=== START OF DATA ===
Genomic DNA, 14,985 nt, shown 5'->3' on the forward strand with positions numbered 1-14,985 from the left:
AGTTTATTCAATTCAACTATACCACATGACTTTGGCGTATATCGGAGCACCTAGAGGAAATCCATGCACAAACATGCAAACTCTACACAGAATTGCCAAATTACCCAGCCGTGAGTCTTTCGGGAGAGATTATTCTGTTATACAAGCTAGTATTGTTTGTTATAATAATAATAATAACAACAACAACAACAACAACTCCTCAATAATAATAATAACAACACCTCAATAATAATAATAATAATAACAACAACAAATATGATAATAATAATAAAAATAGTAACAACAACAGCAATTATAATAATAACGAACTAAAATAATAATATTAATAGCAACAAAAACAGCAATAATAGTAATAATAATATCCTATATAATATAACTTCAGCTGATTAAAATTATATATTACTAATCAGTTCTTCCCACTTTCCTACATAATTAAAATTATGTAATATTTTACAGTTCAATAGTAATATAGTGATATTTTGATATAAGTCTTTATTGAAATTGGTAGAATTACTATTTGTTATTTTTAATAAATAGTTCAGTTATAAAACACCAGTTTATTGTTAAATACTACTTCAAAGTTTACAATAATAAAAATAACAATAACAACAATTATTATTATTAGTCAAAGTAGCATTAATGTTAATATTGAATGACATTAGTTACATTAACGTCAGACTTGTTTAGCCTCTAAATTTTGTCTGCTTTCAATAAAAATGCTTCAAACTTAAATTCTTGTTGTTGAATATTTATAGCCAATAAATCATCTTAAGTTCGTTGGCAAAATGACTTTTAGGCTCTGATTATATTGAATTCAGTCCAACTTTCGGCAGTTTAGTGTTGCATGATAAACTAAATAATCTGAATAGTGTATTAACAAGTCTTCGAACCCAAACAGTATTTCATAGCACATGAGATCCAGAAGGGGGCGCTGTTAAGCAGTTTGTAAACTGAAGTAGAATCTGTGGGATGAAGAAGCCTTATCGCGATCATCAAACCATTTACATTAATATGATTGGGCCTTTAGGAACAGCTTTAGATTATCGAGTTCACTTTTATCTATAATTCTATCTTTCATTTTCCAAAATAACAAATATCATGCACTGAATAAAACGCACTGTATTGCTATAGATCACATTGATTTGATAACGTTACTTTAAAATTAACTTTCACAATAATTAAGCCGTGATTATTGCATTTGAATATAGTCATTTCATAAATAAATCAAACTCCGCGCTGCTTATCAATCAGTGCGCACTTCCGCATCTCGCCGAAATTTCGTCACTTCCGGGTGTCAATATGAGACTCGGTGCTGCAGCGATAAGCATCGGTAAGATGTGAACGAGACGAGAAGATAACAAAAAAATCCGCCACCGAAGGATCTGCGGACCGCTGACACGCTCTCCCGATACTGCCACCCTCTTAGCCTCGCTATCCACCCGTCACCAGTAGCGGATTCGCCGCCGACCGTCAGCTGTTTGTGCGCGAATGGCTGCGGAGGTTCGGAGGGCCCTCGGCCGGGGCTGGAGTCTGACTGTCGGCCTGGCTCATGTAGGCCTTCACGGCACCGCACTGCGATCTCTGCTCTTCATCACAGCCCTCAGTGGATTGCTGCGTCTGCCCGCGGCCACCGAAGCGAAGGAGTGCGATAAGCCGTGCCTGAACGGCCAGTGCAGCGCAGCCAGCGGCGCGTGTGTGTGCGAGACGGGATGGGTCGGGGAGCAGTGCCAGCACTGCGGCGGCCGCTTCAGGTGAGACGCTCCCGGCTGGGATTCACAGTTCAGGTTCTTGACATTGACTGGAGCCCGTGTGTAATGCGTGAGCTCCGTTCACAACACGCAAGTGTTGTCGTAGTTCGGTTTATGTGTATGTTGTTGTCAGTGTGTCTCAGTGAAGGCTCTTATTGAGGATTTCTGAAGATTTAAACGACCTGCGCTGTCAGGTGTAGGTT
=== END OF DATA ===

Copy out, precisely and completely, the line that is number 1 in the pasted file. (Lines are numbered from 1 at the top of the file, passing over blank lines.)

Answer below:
Genomic DNA, 14,985 nt, shown 5'->3' on the forward strand with positions numbered 1-14,985 from the left: